What We Learned at Camp
The Belgian Waffle Ride Survival Camp

Photos by Danny Munson
There’s still nearly three months until the 8th edition of the Belgian Waffle Ride (BWR) rolls out of San Diego, but that doesn’t mean a number of riders haven’t already kicked off their preparations. In mid-January, we attended the BWR Survival Camp with 30 other campers who were looking to get course intel and guidance from the camp’s well-seasoned ride leaders and coaches.

The BWR’s 136-mile course, laced with 40 miles of rather technical dirt makes the challenges of the day quite extraordinary, which is why the Survival Camp exists in the first place. As the official wheel partner of BWR, attending camp for us was about helping to educate the riders about what the ideal bike setup might look like, and how tire width, pressure, and rim technology play a critical part. We also provided demo opportunities for campers to get on our G23 and 4.5 AR wheelsets.

By the end of the three days campers had a few critical takeaways, the biggest being that what the fastest riders use will likely not be the ideal choice for the rest of the pack.


It’s easy to look at the top riders and think that what they are riding must be the best way to go, right? Case in point, all seven previous editions of the BWR have been won on a traditional road bike with tires 28c or narrower in the men’s category. Does that mean you should go with a similar setup? Only if you think you’ve got a good chance of standing atop the podium. Even then, just because the event has been won on 25c-28c tires, it doesn’t actually mean that this is a faster setup than a slightly higher volume tire. Simply, it comes down to the fact that the bikes ridden to victory are being powered by highly skilled, elite riders, and their bikes haven’t been able to accommodate larger tire width and/or volume, and in earlier years of the event, the tire technology wasn’t there to provide ideal alternatives.

For the podium contender, wheel selection is key as aerodynamics become a larger factor due to the high speeds being ridden in the front group. Having a rim designed around a wider tire than what’s typically used for everyday road riding, can also yield a performance advantage. ENVE’s 4.5 AR Disc was developed for Team Dimension Data to race in the Spring Classics, specifically Paris-Roubaix, so they could benefit from the wheel’s 49/55mm depth, along with a 25mm internal width for an aerodynamic interface between rim and tire, while also providing shoulder support to the tire’s sidewall to keep handling sharp. In the windtunnel, a 28-30c tire on the 4.5 AR is going to be up to 10 watts faster than a traditional 40mm deep by <23mm deep internal width wheelset with the same size tire at 20mph.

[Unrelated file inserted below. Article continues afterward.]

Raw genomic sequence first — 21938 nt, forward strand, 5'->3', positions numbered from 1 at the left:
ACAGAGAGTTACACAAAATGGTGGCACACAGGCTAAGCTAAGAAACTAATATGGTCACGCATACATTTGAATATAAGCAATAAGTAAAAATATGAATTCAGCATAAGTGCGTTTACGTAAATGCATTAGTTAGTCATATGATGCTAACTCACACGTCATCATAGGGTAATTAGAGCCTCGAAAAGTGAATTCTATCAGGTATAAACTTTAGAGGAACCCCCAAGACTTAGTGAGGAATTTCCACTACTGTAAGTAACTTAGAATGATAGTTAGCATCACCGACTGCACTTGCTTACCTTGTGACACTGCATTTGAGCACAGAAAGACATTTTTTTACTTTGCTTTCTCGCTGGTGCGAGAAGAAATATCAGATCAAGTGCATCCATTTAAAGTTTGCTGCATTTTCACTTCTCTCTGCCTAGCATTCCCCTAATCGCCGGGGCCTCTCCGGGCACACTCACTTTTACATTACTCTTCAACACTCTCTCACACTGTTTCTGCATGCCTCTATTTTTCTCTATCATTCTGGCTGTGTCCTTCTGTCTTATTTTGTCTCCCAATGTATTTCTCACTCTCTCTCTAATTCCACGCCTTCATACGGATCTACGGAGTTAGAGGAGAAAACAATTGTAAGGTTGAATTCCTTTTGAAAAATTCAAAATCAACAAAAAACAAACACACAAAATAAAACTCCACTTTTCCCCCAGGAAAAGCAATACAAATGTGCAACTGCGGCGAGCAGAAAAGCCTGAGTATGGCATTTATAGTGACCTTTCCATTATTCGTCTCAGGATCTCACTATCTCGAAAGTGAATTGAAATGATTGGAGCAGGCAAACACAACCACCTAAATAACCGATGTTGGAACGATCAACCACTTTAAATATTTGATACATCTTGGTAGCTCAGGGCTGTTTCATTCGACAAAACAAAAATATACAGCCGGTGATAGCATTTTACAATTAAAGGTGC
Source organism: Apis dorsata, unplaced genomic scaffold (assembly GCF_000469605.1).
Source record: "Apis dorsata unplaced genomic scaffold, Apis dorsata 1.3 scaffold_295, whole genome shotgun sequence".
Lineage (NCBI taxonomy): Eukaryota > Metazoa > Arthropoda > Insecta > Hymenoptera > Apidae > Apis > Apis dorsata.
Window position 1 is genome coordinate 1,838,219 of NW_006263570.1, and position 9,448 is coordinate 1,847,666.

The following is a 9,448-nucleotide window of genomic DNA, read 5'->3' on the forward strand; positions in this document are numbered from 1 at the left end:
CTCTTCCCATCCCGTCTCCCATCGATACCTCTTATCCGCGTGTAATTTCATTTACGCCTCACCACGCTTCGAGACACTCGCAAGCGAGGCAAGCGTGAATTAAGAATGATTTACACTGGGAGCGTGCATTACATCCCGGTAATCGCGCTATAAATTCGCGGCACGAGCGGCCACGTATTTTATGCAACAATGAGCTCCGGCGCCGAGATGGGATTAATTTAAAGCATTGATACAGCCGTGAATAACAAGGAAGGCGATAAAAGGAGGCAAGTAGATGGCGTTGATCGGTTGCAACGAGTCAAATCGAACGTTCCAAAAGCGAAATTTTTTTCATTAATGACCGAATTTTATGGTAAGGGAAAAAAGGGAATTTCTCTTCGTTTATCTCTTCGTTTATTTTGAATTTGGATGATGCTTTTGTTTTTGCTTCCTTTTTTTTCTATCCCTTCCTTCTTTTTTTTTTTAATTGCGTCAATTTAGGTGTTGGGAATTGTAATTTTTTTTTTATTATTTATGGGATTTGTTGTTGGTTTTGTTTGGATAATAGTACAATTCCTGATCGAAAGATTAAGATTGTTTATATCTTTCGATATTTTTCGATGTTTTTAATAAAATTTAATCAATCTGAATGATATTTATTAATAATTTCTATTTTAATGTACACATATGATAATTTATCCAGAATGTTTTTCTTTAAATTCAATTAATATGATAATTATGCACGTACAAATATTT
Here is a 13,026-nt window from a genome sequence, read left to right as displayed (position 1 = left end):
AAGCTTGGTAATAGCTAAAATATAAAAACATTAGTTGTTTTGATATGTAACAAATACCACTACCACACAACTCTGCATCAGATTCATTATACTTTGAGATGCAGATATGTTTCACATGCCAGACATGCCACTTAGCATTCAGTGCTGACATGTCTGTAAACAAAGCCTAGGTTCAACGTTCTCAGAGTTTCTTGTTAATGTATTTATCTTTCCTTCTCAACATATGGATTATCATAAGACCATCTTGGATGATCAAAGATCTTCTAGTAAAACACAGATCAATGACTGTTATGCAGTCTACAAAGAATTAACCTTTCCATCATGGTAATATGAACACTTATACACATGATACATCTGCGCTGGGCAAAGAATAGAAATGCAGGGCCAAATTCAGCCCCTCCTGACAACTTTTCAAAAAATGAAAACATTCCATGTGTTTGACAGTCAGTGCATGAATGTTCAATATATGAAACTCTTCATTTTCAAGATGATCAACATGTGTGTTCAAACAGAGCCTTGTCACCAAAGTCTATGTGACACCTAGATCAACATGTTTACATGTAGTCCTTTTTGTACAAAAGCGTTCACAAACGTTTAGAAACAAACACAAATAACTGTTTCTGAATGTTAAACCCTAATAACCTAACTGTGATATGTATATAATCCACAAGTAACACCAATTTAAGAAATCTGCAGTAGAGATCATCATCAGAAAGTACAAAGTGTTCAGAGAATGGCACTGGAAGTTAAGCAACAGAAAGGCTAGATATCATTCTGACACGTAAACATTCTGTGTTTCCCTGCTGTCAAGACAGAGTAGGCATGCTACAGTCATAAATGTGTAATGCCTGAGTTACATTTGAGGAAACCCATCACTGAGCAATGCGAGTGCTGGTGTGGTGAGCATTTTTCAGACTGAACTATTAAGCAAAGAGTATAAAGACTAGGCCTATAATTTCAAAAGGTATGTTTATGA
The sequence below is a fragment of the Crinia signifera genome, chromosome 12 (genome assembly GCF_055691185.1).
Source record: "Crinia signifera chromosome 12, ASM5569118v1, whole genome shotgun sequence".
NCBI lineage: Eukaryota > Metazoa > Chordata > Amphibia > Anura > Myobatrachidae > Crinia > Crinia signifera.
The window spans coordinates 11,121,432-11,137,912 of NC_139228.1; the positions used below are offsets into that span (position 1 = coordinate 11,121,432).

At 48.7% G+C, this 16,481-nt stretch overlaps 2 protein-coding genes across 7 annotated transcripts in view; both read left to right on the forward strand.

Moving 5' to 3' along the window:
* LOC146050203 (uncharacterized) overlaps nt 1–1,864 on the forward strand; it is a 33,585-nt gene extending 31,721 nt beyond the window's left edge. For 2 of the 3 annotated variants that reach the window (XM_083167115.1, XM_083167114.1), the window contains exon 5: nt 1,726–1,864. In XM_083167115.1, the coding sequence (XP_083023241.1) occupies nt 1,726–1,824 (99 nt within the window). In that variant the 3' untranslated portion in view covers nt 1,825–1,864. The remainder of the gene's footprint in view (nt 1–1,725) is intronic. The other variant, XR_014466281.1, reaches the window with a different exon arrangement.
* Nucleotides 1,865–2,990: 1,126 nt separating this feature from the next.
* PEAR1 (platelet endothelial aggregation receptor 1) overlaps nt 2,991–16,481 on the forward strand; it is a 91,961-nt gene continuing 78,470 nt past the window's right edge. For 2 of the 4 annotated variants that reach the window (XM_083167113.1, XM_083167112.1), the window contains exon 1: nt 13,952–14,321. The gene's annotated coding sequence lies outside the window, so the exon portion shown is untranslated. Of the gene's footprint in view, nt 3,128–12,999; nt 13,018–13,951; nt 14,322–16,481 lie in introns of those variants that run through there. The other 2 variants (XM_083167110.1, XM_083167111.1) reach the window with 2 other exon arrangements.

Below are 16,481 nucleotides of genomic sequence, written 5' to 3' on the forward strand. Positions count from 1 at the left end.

Considering the winning time in 2018 was six and a half hours with an average speed of over 20mph, the difference between that and the median finishing time of over nine and a half hours means that there is a large number of riders that could benefit from other features beyond outright speed and aerodynamics. For the majority of the 1,200 riders that will be on the start line, striking a balance of efficiency on the pavement and confidence in the dirt is essential. That might mean different things to different people depending on the level of ability in the dirt. For some, a 32c tire could be enough, while for others it’s a 36-40c that will provide that level of confidence.

ENVE’s G23 was introduced last year and targets the needs of gravel riders, or more specifically, those wanting to ride tires in the 32-45c range. Although the 25mm rim depth of the G23 doesn’t produce the same aerodynamic benefits as the 4.5 AR, at just over 1,300 grams it’s the lightest wheel in ENVE’s line, which considering there’s over 10,000 feet of climbing on course, the low weight becomes a notable attribute. Even more important, the G23 has features that focus on compliance and flat prevention through a technology called Wide Hookless Bead that significantly reduces the potential for a cut tire sidewall when pinched between a rock and the rim.

Typically, going below the 50 psi range in a 32c tire, regardless if it’s tubeless or not, would spell disaster in the case of a rock strike that bottomed out on the rim. Of the dozen or so Survival Camp riders that rode the G23s, all were in the low 40 psi range, which offered superb traction and handling in the dirt without a single rider suffering a flat tire. Having a superior-riding wheel that isn’t going to leave you on the side of the trail with a flat can be a game changer at BWR for the vast majority of riders out there.


Regardless if you fall under the “podium contender” or “the rest of us”, the BWR is a lot of time in the saddle, and even more significantly, it’s a lot of time being bumped and jostled in the dirt. Micro-vibrations add up and can have a significant effect on your body late in the ride. Comfort isn’t a word industry brands like to throw around because it generally has a negative connotation since to some, comfort must come at the expense of performance. Yet, if you were to ask any of the pro riders that race Paris-Roubaix how important comfort is they will tell you that it’s an essential part in getting to the end with good legs.

At the BWR, your body will endure a ton of abuse, much more than it’s used to in any other ride or event you’ll do, and having adequate tire volume along with the correct pressure are two things that will help reduce fatigue throughout the day. Additionally, your handlebar plays a key part in this considering it’s where nearly all of the feedback between bike and rider comes from. Even though the BWR is not technically a “gravel event”, some of the very features ENVE applied to their Gravel Handlebar can provide a notable benefit. The bar’s improved hand positions along with a construction optimized for compliance help achieve additional comfort that can make all the difference.